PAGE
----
I have to believe this photograph was made not long after last year's election results became known. You know, the results where we got a brand new Cheeto in chief? It so perfectly and humorously sums up the mood of so many of the more liberal leaning people in this country. The expression on the cat channels our depression. The FUCK etched into the circular windows adding verbal emphasis, the RESIST and Clinton/Kaine signs way off to the right, almost falling off the frame. The photograph is a wonderfully poignant summation with, still, almost impossibly, a sense of humor. Like those humorous cat predicament photos that go viral on the internet. What I wouldn't give to have made this photograph. Bravo Julie Blackmon!
With the tragedy in Las Vegas fresh in my mind, this body of work.
The content is powerfully emotional yet cold and distant. At first the phallic nature of the subject material grabs my attention. I imagine they are designs for lipstick appliers or even shaving razor handles.
First impressions give way to the reality of the objects in the photographs. Ammunition. Packets of death design to destroy on contact in a dizzying number of ways.
I am horrified as I cannot help but study each bullet trying to deduce the way it has been designed to kill. I am horrified, because the designer in me finds them beautiful.
This is the intent of the Australian photographer. She writes about having been raised in a culture of neutrality and strong regulation of firearms. We often use the Australian legislative action after their first and only mass shooting as an example of what is possible.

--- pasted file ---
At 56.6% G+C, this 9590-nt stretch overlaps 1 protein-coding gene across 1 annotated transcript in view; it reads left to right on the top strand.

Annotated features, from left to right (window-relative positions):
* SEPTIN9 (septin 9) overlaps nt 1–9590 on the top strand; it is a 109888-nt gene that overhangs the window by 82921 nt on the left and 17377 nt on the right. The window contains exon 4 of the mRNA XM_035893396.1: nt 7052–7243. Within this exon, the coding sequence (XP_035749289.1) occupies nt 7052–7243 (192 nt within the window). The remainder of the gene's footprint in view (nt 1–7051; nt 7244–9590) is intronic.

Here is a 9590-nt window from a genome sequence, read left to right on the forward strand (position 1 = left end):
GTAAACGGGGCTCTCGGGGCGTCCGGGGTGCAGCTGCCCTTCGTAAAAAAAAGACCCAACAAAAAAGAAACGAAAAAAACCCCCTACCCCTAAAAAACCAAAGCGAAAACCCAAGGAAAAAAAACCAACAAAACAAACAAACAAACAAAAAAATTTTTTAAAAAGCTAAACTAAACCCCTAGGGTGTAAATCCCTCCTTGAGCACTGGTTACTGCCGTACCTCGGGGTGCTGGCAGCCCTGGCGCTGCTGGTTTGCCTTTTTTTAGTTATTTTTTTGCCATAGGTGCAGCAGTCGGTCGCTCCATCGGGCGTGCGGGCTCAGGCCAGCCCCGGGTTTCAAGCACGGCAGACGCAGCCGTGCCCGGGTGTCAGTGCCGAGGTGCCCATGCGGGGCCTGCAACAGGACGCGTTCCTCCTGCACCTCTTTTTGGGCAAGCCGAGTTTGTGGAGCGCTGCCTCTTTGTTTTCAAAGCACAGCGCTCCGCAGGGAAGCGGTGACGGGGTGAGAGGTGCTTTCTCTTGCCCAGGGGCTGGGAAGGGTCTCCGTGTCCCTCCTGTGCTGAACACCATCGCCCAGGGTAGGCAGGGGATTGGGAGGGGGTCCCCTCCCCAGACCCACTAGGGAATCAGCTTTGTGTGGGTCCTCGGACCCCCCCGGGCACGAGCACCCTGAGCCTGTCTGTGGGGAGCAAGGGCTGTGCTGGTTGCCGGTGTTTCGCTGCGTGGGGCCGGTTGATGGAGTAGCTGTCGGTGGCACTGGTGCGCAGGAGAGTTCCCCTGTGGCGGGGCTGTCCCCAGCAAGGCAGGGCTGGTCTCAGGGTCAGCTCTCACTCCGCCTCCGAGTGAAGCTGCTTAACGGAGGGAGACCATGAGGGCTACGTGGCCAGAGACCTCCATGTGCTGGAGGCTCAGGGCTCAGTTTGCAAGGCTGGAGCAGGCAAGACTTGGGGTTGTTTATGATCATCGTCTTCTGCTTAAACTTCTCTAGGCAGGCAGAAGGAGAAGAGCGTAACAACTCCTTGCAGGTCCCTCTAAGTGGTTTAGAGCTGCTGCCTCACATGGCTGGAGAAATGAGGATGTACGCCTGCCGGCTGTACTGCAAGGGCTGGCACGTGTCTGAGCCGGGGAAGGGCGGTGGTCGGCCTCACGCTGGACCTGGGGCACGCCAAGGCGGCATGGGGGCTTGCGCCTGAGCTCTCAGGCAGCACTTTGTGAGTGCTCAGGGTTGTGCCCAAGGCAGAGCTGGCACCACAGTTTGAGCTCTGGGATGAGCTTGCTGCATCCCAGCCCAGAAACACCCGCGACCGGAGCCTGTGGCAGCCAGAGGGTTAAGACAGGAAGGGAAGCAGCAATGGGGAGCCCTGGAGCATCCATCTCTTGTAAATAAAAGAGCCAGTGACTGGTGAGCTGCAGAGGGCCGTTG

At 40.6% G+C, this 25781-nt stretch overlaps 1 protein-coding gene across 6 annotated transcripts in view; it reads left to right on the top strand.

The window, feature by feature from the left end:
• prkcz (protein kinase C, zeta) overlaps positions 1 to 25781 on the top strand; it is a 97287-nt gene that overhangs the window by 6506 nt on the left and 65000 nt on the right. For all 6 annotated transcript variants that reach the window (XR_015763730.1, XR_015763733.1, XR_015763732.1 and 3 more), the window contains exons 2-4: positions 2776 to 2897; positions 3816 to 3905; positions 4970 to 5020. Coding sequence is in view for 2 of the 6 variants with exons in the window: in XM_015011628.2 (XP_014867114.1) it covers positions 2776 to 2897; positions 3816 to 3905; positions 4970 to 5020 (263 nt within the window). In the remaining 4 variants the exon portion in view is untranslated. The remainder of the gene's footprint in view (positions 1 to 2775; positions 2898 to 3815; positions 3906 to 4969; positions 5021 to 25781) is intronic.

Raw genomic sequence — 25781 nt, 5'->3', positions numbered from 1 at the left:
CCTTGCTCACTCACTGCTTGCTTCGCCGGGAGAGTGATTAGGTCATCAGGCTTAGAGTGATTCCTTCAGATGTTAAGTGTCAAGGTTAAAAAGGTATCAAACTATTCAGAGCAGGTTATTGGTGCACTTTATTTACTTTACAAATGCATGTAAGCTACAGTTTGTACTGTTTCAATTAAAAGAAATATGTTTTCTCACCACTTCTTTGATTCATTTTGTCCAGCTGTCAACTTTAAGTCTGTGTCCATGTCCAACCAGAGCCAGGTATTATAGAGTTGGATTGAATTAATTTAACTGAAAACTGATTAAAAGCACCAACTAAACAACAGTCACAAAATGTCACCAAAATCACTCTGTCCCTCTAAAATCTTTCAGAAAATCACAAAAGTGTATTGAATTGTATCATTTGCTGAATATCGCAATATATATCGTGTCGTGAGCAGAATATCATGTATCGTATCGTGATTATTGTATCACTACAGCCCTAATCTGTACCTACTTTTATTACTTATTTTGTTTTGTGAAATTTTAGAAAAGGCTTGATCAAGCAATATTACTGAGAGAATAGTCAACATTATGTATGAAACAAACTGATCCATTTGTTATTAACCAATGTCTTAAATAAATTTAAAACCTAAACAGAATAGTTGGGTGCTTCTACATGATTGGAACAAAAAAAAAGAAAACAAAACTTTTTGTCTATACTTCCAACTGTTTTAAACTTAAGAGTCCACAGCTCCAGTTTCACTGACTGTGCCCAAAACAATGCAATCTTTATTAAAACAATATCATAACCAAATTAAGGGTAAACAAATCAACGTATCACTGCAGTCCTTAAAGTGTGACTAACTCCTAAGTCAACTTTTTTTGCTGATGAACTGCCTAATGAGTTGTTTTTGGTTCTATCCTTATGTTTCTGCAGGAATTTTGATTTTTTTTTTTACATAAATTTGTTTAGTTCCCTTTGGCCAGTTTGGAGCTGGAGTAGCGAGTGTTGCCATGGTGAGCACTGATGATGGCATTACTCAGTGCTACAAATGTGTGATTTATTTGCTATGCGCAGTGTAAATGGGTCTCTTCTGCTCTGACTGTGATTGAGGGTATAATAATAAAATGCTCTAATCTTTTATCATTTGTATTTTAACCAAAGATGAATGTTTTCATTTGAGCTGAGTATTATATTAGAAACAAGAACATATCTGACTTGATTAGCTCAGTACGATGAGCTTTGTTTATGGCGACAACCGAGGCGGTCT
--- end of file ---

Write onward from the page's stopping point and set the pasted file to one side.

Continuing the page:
Then she came to the US and made some friends. Friends she respected. Friends she was surprised to learn were ardent gun enthusiasts. This, she says, is what sent her on the journey of this project, which, is intended to provoke conversation and bring about understanding.
It is not lost on the cynical part of me that the publishing of this body of work at this moment is opportunistic. Could there be a more provocative week to market the work? In our super competitive economic system, any advantage, any leg up is worth exploiting.
What should I think of that?
What should I think of this body of work?
What do you think?
I strongly recommend clicking through to the article on the work in Lenscratch.
In Camera Lucida, Roland Barthes puts forward a concept he called the punctum. The punctum is a seemingly minor detail that comes to be a major defining element of the picture.
I see a perfect example of that in this picture. Yes, the young woman is beautiful, and she is naked. This is for most men, and many women, an immediate attraction. It is absolutely what we see first. But then, our gaze wanders up to the window and the scene in the distance. A man, a car, the sea.
The man, and then the car is the punctum. Two worlds existing simultaneously. This happening while that is happening. It creates a tension in the photograph that otherwise would not exist. It would simply be a lovely photograph of a lovely young woman.
Ah, but the complexity that enters with that man and his car.
That moment when the rain torrents came, the flooding began and the world was on the brink of war.
This photograph is very visceral to me. I hear the rain. I run with the men in a futile effort to avoid being drenched. But we have to get from A to B, and then to C and so on. No matter the rains. No matter the consequences of our saber rattling.